Thursday, October 28, 2010

Ten Words You Should Kill Before They Murder Your Writing

I’m going to take a detour around the self-publishing topic to provide a list I promised a fellow volunteer at the Surrey International Writer’s Conference last week. Julian, this post is for you!

I first learned about this kind of word list from Angela Hunt in a workshop at Mt. Hermon Writers’ Conference. She told us we should avoid “weasel” words, and pointed out that they pepper our writing if we don’t deliberately work to avoid them.

In the world of non-fiction, words are termed “weasel” when they blur the truth—when they are used either to deceive the reader, or to protect the writer from having to defend his or her statements. In fiction writing, I think they should be called weasel words because when we use them we weasel out of the writer’s responsibility to choose words carefully.

We do have a responsibility, as writers, to choose our words carefully, but there’s a more practical reason to concern ourselves with weasel words. David Michael Kaplan says: “Any words that aren’t working for you, are working against you.” Eliminating weasel words instantly makes the writing more effective. It’s well worth the time it takes to use that trusty “find” tool to ferret out every one of these pesky critters (Why does that phrase make me think of Randy Ingermanson?)

Words I work hard at avoiding fall mainly into four categories: they are either unnecessary, vague, overused or weak. My actual list of weasels is 40 words long, but I’ll start here with my ten favourites:

1. Very: Absolutely (;-)the worst offender. Very overused (;-), and unnecessary 99.9% of the time.

2. Many: In the category of non-specific words showing (or not showing) amount. Others are several, most, few, etc.

3. There: When used to begin a sentence. See my May 12 blog post, In the Doghouse.

4. Was/were: Because they usually denote passive voice.

5. Thought/realized: Indicate telling, not showing. If you’re in your POV properly you won’t need to mention that your character is thinking or realizing. See post Deep Point of View, October 6, 2008.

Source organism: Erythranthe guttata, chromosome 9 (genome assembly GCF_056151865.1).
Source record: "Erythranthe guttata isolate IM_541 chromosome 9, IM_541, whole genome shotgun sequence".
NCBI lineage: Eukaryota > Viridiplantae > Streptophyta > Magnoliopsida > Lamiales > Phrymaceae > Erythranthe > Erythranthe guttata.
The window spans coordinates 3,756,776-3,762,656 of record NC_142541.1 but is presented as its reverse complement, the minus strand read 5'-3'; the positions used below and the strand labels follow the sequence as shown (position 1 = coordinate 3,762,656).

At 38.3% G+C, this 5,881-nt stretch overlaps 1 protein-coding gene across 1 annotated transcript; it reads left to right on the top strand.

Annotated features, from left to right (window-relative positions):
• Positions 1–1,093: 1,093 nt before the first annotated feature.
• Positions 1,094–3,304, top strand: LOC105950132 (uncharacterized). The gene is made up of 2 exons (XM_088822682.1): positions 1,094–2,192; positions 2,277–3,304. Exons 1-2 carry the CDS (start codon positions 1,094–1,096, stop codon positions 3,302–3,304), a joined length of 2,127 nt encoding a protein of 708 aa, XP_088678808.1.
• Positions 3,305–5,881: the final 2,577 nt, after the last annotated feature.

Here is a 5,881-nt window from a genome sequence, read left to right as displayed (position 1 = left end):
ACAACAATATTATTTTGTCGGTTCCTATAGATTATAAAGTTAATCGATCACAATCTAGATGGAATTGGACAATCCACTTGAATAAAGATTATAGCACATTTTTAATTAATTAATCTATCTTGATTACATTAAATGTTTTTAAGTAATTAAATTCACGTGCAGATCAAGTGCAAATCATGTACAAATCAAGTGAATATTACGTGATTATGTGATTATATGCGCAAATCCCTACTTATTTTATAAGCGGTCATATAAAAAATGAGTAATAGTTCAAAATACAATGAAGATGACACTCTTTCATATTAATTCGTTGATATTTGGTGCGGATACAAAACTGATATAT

6. Felt/seemed: Same problem. They’re words that show state of being, rather than action. Show the feelings and impressions whenever possible.

7. Quite: A vague qualifier, in the category with almost, kind of, and my personal favorite: a bit.

8. Thing: Why not say what the thing is? It’s more specific, and therefore more vivid. Something, anything are also in this family of words.

9. Vast: An example of any word that indicates hyperbole. Unnecessary exaggeration. Extremely, hugely, minutely, absolutely are other examples.

10. Actually: One of the words David Kaplan lists as equivalent to the “uhs” and “wells” and “you knows” in conversation. Actually, this might be the worst one!

I’ve been checking out Kaplan’s book as I write, and have rediscovered "Chapter Nine: Revising Your Prose for Power and Punch." I’m going to re-study that chapter and go back to my manuscript one more time. He’s got a better list of words and says all I’ve been trying to say much better.

Get his book: Revision: A Creative Approach to Writing and Rewriting Fiction.

P.S. Interesting note on weasel words from

"Though the imagery of the term suggests that it implies the concept of a weasel as being sneaky and able to wiggle out of a tight spot, The American Heritage Dictionary of the English Language says that the term actually comes from the weasel's ability to suck the contents out of an egg without breaking the shell; thus, weasel words suck the meaning out of a statement while seeming to keep the idea intact."


Brayden Hirsch said...

Great post - most of them are pretty well-known as words not to use, but a couple of them, I'd never thought of before.

By the way, I'm still waiting for that first chapter of yours. Looking forward to reading it over for you.


JSL said...

Haha. I've been looking forward to this ever since you mentioned it. I was excited to read it to see the words I've been using that are unneccesary and harmful drivel. As Brayden said some of them are the first ones we all think of, but it still doesn't hurt to be reminded. I went that opening scene keeping your tips in mind and got it down to about half the length it was. So thank you!!! :D